Little to be made in backing All Blacks at Eden Park but former captain warns against complacency.
The bookies rate them next-to no chance but England will meet the All Blacks at an almost sold-out Eden Park on Saturday.
The All Blacks kick off their 2014 campaign against the English, who haven't won in Auckland since their shock 16-10 win in 1973.
The TAB has all but written off any chance of an upset, with odds of $8 for an English win against the All Blacks, who are returning just $6 profit for a win on a $100 bet.
Eden Park marketing manager Grant McKenzie said the game had almost completely sold out, with a capacity crowd of 47,500 expected.
He said there were still a few single and restricted view tickets and corporate hospitality packages available for fans who are wanting to go to the match.
He said that while the English tour had been on the radar for a while and it had been unclear for some time what side was going to show up, "I think New Zealanders enjoy playing England here no matter who's wearing the England shirt - there's always high interest".
Former All Black captain Ian Kirkpatrick said 1973 was a disjointed year for his side, who were expecting the Springboks to visit but were dismayed when the tour was called off and the All Blacks instead completed an internal tour of New Zealand.
"England had played Wellington, Canterbury and Taranaki and they hadn't won a game - the only one they won was against the All Blacks," he said.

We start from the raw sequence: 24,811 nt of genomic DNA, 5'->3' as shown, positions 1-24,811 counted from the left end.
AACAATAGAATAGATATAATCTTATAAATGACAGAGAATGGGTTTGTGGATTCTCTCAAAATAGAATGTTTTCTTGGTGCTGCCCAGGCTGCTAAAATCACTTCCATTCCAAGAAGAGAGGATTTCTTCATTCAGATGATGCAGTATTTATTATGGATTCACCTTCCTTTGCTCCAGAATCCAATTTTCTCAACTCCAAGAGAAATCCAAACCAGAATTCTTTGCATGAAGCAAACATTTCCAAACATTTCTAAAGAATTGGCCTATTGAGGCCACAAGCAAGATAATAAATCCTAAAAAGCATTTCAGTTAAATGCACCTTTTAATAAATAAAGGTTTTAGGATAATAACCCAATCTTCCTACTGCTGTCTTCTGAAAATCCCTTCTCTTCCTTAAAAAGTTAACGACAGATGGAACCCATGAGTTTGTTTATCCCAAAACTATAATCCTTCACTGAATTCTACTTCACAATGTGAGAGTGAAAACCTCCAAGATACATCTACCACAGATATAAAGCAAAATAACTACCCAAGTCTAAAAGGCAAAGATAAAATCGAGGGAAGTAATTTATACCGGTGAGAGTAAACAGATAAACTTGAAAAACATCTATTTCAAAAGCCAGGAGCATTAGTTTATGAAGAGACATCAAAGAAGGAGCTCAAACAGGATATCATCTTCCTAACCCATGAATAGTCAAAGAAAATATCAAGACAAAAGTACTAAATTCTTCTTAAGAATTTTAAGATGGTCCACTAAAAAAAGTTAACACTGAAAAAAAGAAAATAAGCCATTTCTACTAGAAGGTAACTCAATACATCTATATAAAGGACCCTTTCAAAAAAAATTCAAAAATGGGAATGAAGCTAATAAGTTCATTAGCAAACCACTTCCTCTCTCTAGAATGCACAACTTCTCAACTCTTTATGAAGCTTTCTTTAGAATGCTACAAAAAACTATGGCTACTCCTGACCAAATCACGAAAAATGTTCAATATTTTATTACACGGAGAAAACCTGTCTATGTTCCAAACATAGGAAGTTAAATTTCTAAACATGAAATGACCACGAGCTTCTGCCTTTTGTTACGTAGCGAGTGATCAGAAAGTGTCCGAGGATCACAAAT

Kirkpatrick, who said the English "played pretty well and we didn't and I'd rather forget about it", warned against any complacency against the weakened tourists.
"They are certainly the best team over there [in Europe] overall in the professional era. They've got the biggest pool of players to pick from and they have some big forwards, some of whom are mobile, and their backs are quite good for the modern game so the All Blacks will want to be careful."
England have conceded an average of 37 points in each of the three games they have played in Auckland since their win 41 years ago.
With a squad deleted by Aviva premiership club commitments they look highly unlikely to create history as the first team to win at Eden Park in 20 years, despite All Black coach Steve Hansen saying England are the "most improved side in world rugby in the last two years".
The All Blacks' unbeaten run at Eden Park now stretches 31 matches with their last loss coming in 1994 when they were pipped 23-20 at the death by the French when Jean-Luc Sadourny scored his try from the end of the earth.